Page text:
Back Off the Drinks
Once you hit 21, your inclination may be to make up for lost time by drinking more than you should. But Rosenthal says drinking too much alcohol is a risk factor for accidents, injuries, and regrettable behaviors (which then end up on Facebook), not to mention a host of serious conditions from high blood pressure and liver disease to cancer. Stick to the recommended daily limit: no more than two beers or glasses of wine for men, and one for women.
Find Your BFFs
Having someone you can talk to and count on is important for your mental health, and the right friends will encourage healthy habits. But it can be hard to develop a circle of buds when you’re new on campus, overloaded with studying, and working to boot. Seek out campus groups, play a sport, get to know your dorm mates, and otherwise put yourself out there to attract friends who will support you, and vice versa, during the college years and beyond.
Kick the Habit
Even though the risks of smoking — like heart disease, lung cancer, and emphysema — will elicit a big “duh” from almost any college student, some still light up. If that’s you, look into the smoking cessation programs offered by your college wellness center. No luck? Check out public health departments for help. Kicking the habit isn’t a maybe — it’s a must-do for your health, today and long-term.
No gym? No problem. For a workout you can do in your dorm room with zero equipment, we talked to Melina Christidis, a certified personal trainer and group instructor at the Student Recreation and Wellness Center at California State University, Long Beach.
Do this full-body strength and conditioning workout two to three times per week. Three times through the circuit is one workout.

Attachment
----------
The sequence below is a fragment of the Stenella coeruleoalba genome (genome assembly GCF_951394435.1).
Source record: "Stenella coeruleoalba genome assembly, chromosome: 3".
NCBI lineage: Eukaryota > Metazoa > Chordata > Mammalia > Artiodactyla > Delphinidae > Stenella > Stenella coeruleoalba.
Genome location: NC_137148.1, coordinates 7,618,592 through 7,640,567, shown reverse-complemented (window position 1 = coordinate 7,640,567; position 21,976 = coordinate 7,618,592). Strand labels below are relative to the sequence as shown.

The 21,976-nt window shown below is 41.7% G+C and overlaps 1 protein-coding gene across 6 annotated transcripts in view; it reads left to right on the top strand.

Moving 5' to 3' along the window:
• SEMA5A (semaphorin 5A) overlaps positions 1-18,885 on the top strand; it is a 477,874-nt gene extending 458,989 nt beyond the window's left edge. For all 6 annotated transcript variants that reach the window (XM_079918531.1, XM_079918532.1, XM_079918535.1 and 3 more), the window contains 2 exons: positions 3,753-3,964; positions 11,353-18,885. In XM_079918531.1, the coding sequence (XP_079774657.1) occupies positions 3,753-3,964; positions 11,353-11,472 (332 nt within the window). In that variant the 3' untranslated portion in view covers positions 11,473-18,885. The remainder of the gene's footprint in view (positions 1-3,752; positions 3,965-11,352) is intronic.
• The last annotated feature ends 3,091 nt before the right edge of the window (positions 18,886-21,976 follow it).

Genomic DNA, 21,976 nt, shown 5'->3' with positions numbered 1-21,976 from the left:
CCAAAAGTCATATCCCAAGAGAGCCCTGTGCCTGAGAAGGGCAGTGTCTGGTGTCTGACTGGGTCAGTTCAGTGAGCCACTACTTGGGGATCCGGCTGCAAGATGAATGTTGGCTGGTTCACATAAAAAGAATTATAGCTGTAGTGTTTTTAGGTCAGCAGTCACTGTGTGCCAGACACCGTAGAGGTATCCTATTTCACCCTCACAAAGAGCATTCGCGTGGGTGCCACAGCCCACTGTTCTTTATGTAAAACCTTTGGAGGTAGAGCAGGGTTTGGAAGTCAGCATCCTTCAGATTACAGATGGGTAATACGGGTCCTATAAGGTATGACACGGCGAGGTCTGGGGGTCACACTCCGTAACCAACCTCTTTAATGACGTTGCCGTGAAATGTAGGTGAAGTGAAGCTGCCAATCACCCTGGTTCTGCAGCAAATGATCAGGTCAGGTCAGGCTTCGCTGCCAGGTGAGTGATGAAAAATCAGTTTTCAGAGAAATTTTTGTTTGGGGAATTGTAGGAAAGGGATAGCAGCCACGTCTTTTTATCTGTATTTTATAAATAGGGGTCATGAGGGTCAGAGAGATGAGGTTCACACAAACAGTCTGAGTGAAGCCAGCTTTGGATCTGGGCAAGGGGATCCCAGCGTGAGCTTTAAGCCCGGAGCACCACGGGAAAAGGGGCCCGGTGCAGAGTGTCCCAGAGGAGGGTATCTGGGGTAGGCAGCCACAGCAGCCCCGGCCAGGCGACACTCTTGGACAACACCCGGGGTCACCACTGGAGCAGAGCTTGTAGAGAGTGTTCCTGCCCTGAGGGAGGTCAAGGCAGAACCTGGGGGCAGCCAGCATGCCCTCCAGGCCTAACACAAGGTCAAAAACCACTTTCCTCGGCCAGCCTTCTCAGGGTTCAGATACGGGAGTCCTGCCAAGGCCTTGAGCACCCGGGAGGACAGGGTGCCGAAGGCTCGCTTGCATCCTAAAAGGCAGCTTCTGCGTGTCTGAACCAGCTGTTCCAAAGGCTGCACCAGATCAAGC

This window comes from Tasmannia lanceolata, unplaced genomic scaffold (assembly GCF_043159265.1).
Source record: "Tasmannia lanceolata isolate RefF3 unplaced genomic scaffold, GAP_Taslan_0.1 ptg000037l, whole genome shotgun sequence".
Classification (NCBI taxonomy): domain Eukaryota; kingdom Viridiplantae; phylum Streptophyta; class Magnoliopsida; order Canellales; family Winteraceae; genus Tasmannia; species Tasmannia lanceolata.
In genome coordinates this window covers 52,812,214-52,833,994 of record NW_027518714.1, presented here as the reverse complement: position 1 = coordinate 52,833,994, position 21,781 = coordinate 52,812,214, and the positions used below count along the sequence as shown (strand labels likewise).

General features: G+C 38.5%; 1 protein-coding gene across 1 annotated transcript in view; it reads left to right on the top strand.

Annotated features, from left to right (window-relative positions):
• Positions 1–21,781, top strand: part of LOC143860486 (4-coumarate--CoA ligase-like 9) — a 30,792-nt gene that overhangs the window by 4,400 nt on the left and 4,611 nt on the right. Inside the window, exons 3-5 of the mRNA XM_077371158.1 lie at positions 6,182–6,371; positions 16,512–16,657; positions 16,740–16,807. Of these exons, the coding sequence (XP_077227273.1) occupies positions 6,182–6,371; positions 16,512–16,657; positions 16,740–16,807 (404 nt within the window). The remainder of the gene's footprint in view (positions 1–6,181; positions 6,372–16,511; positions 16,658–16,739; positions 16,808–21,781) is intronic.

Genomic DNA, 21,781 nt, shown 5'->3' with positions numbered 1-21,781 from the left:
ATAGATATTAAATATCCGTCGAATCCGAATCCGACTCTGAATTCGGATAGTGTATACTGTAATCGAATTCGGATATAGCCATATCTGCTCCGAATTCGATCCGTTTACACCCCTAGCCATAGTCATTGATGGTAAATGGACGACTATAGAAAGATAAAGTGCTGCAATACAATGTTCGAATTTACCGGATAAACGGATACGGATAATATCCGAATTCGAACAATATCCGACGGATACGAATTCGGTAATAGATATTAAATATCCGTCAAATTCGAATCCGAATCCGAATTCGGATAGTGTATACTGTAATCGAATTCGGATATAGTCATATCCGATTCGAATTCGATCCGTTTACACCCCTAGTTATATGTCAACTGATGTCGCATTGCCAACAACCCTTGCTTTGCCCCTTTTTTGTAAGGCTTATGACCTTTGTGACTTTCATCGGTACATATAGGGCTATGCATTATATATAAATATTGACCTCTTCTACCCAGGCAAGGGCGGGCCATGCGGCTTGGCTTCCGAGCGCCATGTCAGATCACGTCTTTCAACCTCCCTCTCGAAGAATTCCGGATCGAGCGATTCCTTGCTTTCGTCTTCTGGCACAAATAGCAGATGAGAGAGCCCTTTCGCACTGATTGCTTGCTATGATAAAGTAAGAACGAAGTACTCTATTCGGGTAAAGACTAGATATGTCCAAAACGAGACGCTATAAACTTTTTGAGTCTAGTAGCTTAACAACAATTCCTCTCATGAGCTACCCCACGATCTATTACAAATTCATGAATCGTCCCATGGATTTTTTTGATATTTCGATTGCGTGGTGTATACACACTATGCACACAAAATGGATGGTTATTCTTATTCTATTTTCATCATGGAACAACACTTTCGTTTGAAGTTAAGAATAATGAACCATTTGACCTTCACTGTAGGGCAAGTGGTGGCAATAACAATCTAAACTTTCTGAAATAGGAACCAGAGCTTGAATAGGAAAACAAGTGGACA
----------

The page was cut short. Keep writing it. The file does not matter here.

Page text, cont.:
Push-ups (25 repetitions): If you can’t do a full push-up, or you tire in the middle of the set, you can do them on your knees.
Squat jumps (25 reps): Stand with your feet slightly wider than hip width apart. Drop your bottom down, shifting your hips back and keeping your back straight and chest lifted. Try to lower to a 90-degree angle, keeping your knees over your ankles (make sure your knees don’t go farther than your toes). After you complete the squat, jump up. Land in the starting position and repeat.
Jumping jacks or jump rope (25 reps): You know the drill!
Plank (1 minute): Get into push-up position, with your hands under your shoulders and your body in a straight line. (Don’t raise your hips up or let them sag.) Hold this position for 30 seconds. Work up to 60 seconds.
Burpees (25 reps): Bend down and put your hands on the floor, then jump back into a plank position. Do a push-up, then jump your feet back up to your hands and jump straight up. (If you’re a beginning exerciser, skip the push-up.)
Some great tips to avoid those unwanted wrinkles, but for those stubborn dark spots and skin lightening try Skintrium‘s fantastic line of products!
Here’s a quick video with some answers - http://www.care2.com/greenliving/how-do-age-spots-form.html